Friday, April 9, 2010

Liver exchange

Living Donor Exchange Poses New Option for Liver Transplantation


"Two major transplant centers in Hong Kong and South Korea released results from their paired donor exchange programs for living donor liver transplantation (LDLT). A single paired exchange, performed by the Hong Kong team under emergency circumstances, was a success. The Korean team reported 16 donor exchanges conducted over a 6-year period were successful.
Full details of this novel approach to organ transplantation appear in the April issue of Liver Transplantation."

And here are the two papers and abstracts:

Paired Donor Interchange to Avoid ABOIncompatible Living Donor Liver Transplantation, by See Ching Chan, Chung Mau Lo, Boon Hun Yong, Wilson J. C. Tsui, Kelvin K. C. Ng, and Sheung Tat Fan, Queen Mary Hospital, University of Hong Kong, Hong Kong, China
"We report an emergency paired donor interchange living donor liver transplant performed on January 13, 2009. The 4 operations (2 liver transplants) were performed simultaneously. The aim was to avoid 2 ABO-incompatible liver transplants. One recipient in acute liver failure underwent transplantation in a high-urgency situation. The abdomen of the other recipient had severe adhesions from previous spontaneous bacterial peritonitis that rendered the recipient operation almost impossible. The ethical and logistical issues are discussed. Approaches adopted in anticipation of potential adverse outcomes are explained in view of the higher donor and recipient mortality and morbidity rates in comparison with kidney transplantation."
Liver Transpl 16:478-481, 2010

Exchange Living Donor Liver Transplantation to Overcome ABO Incompatibility in Adult Patients, by Shin Hwang, Sung-Gyu Lee, Deok-Bog Moon, Gi-Won Song, Chul-Soo Ahn, Ki-Hun Kim, Tae-Yong Ha, Dong-Hwan Jung, Kwan-Woo Kim, Nam-Kyu Choi, Gil-Chun Park, Young-Dong Yu, Young-Il Choi, Pyoung-Jae Park, and Hea-Seon Ha, Asan Medical Center, University of Ulsan College of Medicine, Seoul, Korea
"ABO incompatibility is the most common cause of donor rejection during the initial screening of adult patients with end-stage liver disease for living donor liver transplantation (LDLT). A paired donor exchange program was initiated to cope with this problem without ABO-incompatible LDLT. We present our results from the first 6 years of this exchange adult LDLT program. Between July 2003 and June 2009, 1351 adult LDLT procedures, including 16 donor exchanges and 7 ABO-incompatible LDLT procedures, were performed at our institution. Initial donor-recipient ABO incompatibilities included 6 A to B incompatibilities, 6 B to A incompatibilities, 1 A to O incompatibility, 1 A+O (dual graft) to B incompatibility, 1 O to AB incompatibility, and 1 O to A incompatibility. Fourteen matches (87.5%) were ABO incompatible, but 2 (12.5%) were initially ABO-compatible. All ABO-incompatible donors were directly related to their recipients, but 2 compatible donors were each undirected and unrelated directed. After donor reassignment through paired exchange (n = 7) or domino pairing (n = 1), the donor-recipient ABO status changed to A to A in 6, B to B in 6, O to O in 1, A to AB in 1, A+O to A in 1, and O to B in 1, and this made all matches ABO identical (n = 13) or ABO-compatible (n = 3). Two pairs of LDLT operations were performed simultaneously on an elective basis in 12 and on an emergency basis in 4. All donors recovered uneventfully. Fifteen of the 16 recipients survived, but 1 died after 54 days. In conclusion, an exchange donor program for adult LDLT appears to be a feasible modality for overcoming donor-recipient ABO incompatibility."Liver Transpl 16:482-490, 2010. V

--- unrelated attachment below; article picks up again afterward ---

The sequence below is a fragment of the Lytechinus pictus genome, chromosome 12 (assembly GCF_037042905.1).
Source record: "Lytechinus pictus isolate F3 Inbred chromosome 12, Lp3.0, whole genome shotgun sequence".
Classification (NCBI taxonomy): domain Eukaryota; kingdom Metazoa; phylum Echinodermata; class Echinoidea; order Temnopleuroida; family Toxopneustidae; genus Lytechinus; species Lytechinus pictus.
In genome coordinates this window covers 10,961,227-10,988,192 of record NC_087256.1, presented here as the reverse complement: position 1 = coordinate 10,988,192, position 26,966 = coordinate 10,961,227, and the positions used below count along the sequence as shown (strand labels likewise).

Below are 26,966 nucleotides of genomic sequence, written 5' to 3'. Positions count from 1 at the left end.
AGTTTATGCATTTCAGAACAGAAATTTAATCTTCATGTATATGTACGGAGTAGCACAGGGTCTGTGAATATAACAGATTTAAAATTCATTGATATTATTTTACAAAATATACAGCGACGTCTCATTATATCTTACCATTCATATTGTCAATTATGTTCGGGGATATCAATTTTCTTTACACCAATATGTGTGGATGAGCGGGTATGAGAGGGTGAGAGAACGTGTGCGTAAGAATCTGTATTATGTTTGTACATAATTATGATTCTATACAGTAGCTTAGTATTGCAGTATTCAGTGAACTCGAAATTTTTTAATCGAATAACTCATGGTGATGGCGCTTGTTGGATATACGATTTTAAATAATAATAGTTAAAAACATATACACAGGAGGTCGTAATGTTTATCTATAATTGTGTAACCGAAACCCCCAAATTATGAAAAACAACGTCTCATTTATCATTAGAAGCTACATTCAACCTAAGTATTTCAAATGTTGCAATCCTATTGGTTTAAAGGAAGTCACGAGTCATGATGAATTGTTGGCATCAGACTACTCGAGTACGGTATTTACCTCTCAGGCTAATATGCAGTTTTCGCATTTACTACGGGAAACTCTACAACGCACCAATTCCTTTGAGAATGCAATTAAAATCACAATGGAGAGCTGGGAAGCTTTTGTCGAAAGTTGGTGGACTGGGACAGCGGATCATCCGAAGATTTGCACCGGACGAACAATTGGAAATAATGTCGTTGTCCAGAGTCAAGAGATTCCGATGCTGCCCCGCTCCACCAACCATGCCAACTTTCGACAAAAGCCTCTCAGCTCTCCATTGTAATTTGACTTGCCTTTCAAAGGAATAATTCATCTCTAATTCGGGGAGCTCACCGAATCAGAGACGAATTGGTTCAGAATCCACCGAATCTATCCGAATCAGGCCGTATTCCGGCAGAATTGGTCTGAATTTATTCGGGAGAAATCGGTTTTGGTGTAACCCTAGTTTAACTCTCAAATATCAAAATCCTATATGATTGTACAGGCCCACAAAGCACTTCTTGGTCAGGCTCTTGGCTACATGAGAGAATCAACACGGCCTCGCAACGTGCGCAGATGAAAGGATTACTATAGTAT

1 comment:

sdh said...

Is it true, that now it happens exchange living donor liver transplantation a new option for liver transplantation review, I had just heard.